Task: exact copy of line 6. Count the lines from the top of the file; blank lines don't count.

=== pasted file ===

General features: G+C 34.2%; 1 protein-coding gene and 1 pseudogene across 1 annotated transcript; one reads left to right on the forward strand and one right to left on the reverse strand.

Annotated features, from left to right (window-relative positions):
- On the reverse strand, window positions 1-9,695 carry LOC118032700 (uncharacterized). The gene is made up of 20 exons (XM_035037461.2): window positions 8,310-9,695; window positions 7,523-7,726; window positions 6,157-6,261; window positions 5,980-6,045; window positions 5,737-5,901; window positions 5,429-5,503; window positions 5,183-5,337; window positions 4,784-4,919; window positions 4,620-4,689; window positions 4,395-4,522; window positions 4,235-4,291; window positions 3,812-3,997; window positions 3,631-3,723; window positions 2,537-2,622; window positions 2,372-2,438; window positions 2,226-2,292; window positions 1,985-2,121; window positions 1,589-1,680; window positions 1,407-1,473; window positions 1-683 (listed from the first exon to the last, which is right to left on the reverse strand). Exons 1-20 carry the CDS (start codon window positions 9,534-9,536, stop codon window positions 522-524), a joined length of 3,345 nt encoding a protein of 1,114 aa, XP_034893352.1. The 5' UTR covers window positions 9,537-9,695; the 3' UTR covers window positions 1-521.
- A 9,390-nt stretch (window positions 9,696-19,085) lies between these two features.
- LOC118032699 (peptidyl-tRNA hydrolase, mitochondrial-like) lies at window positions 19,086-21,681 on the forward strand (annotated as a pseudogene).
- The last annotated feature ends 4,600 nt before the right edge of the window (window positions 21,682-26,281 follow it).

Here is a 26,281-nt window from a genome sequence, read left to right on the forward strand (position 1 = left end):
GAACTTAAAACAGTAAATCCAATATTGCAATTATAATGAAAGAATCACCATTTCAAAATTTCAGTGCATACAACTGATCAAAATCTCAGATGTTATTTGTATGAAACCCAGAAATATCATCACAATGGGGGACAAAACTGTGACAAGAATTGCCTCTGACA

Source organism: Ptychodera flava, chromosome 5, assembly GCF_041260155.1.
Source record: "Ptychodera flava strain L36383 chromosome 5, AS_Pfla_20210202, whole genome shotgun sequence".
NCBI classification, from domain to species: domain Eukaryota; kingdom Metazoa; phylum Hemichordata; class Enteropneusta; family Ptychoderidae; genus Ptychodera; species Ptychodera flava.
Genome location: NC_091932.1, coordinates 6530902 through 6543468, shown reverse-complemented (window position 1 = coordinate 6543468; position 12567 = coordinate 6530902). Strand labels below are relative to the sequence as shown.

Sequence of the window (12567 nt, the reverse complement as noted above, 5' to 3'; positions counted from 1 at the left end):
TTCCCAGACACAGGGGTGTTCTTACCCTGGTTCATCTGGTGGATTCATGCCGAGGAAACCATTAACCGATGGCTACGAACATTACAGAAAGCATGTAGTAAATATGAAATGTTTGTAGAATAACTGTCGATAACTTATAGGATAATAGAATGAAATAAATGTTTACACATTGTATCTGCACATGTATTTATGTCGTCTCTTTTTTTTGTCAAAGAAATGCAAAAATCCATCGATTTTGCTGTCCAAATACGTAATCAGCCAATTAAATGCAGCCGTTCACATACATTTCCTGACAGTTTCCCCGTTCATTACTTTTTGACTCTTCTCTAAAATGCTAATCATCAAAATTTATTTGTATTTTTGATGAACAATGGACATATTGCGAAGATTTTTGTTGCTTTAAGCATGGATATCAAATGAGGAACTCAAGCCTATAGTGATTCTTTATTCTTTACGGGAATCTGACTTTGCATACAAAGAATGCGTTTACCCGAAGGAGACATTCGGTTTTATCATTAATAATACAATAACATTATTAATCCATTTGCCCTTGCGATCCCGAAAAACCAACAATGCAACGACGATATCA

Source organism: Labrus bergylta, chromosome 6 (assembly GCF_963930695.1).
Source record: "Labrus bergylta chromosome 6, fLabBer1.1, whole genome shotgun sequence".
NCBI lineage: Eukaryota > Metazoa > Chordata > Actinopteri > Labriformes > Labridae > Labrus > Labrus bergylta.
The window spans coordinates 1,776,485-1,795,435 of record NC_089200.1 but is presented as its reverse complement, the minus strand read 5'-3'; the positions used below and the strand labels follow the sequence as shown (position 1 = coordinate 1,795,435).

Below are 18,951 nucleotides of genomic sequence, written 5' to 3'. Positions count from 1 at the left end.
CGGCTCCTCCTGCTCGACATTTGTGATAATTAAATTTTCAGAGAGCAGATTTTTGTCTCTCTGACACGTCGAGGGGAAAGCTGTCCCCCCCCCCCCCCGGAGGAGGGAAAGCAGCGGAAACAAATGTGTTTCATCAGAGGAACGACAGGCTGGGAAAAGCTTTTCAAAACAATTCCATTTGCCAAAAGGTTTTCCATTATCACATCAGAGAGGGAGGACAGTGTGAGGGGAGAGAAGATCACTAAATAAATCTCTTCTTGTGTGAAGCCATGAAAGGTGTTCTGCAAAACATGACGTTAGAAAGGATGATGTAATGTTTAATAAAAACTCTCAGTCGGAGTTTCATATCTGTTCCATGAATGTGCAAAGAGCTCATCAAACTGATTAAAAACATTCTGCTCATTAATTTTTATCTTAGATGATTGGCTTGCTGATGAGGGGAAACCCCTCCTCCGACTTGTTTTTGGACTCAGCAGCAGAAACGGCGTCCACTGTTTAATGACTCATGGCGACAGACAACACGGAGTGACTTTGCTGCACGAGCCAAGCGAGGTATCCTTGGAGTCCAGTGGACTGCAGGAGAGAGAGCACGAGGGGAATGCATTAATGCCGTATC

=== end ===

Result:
- The last annotated feature ends 4,600 nt before the right edge of the window (window positions 21,682-26,281 follow it).